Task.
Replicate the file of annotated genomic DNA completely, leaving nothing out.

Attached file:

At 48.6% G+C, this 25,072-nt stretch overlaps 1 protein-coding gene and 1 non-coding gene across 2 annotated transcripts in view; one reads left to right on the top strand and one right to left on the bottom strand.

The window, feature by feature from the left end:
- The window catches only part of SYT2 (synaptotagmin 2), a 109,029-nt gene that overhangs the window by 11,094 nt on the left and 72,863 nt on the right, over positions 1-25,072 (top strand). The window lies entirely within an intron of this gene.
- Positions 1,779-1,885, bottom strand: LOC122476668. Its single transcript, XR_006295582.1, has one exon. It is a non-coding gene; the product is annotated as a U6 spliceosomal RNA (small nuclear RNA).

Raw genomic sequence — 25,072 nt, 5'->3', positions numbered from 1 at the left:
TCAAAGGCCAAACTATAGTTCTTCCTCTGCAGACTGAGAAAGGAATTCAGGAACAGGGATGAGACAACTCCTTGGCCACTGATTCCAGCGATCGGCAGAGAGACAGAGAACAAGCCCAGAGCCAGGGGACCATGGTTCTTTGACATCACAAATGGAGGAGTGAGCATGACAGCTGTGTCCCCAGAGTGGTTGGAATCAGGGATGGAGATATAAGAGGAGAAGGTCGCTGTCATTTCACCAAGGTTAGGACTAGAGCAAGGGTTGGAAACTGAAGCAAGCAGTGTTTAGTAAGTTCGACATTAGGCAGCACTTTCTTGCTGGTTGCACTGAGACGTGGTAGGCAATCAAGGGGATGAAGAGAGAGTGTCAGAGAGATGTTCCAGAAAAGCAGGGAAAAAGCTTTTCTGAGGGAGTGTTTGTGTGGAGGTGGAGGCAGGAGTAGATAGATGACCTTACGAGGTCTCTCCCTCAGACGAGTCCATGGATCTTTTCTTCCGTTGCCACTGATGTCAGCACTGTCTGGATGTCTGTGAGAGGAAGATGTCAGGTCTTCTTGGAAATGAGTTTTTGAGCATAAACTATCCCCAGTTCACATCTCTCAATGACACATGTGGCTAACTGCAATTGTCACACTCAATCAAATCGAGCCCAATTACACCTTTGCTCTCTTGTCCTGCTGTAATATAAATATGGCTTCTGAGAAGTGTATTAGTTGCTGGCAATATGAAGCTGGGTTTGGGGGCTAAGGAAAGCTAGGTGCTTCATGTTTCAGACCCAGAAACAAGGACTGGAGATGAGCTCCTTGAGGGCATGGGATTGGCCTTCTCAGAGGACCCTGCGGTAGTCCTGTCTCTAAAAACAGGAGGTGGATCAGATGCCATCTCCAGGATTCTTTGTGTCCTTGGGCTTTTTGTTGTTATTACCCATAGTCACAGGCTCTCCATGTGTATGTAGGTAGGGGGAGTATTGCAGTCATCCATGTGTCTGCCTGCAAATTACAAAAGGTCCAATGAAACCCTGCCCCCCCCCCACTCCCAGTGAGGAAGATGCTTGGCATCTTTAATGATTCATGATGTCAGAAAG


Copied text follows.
At 48.6% G+C, this 25,072-nt stretch overlaps 1 protein-coding gene and 1 non-coding gene across 2 annotated transcripts in view; one reads left to right on the top strand and one right to left on the bottom strand.

The window, feature by feature from the left end:
- The window catches only part of SYT2 (synaptotagmin 2), a 109,029-nt gene that overhangs the window by 11,094 nt on the left and 72,863 nt on the right, over positions 1-25,072 (top strand). The window lies entirely within an intron of this gene.
- Positions 1,779-1,885, bottom strand: LOC122476668. Its single transcript, XR_006295582.1, has one exon. It is a non-coding gene; the product is annotated as a U6 spliceosomal RNA (small nuclear RNA).

Raw genomic sequence — 25,072 nt, 5'->3', positions numbered from 1 at the left:
TCAAAGGCCAAACTATAGTTCTTCCTCTGCAGACTGAGAAAGGAATTCAGGAACAGGGATGAGACAACTCCTTGGCCACTGATTCCAGCGATCGGCAGAGAGACAGAGAACAAGCCCAGAGCCAGGGGACCATGGTTCTTTGACATCACAAATGGAGGAGTGAGCATGACAGCTGTGTCCCCAGAGTGGTTGGAATCAGGGATGGAGATATAAGAGGAGAAGGTCGCTGTCATTTCACCAAGGTTAGGACTAGAGCAAGGGTTGGAAACTGAAGCAAGCAGTGTTTAGTAAGTTCGACATTAGGCAGCACTTTCTTGCTGGTTGCACTGAGACGTGGTAGGCAATCAAGGGGATGAAGAGAGAGTGTCAGAGAGATGTTCCAGAAAAGCAGGGAAAAAGCTTTTCTGAGGGAGTGTTTGTGTGGAGGTGGAGGCAGGAGTAGATAGATGACCTTACGAGGTCTCTCCCTCAGACGAGTCCATGGATCTTTTCTTCCGTTGCCACTGATGTCAGCACTGTCTGGATGTCTGTGAGAGGAAGATGTCAGGTCTTCTTGGAAATGAGTTTTTGAGCATAAACTATCCCCAGTTCACATCTCTCAATGACACATGTGGCTAACTGCAATTGTCACACTCAATCAAATCGAGCCCAATTACACCTTTGCTCTCTTGTCCTGCTGTAATATAAATATGGCTTCTGAGAAGTGTATTAGTTGCTGGCAATATGAAGCTGGGTTTGGGGGCTAAGGAAAGCTAGGTGCTTCATGTTTCAGACCCAGAAACAAGGACTGGAGATGAGCTCCTTGAGGGCATGGGATTGGCCTTCTCAGAGGACCCTGCGGTAGTCCTGTCTCTAAAAACAGGAGGTGGATCAGATGCCATCTCCAGGATTCTTTGTGTCCTTGGGCTTTTTGTTGTTATTACCCATAGTCACAGGCTCTCCATGTGTATGTAGGTAGGGGGAGTATTGCAGTCATCCATGTGTCTGCCTGCAAATTACAAAAGGTCCAATGAAACCCTGCCCCCCCCCCACTCCCAGTGAGGAAGATGCTTGGCATCTTTAATGATTCATGATGTCAGAAAG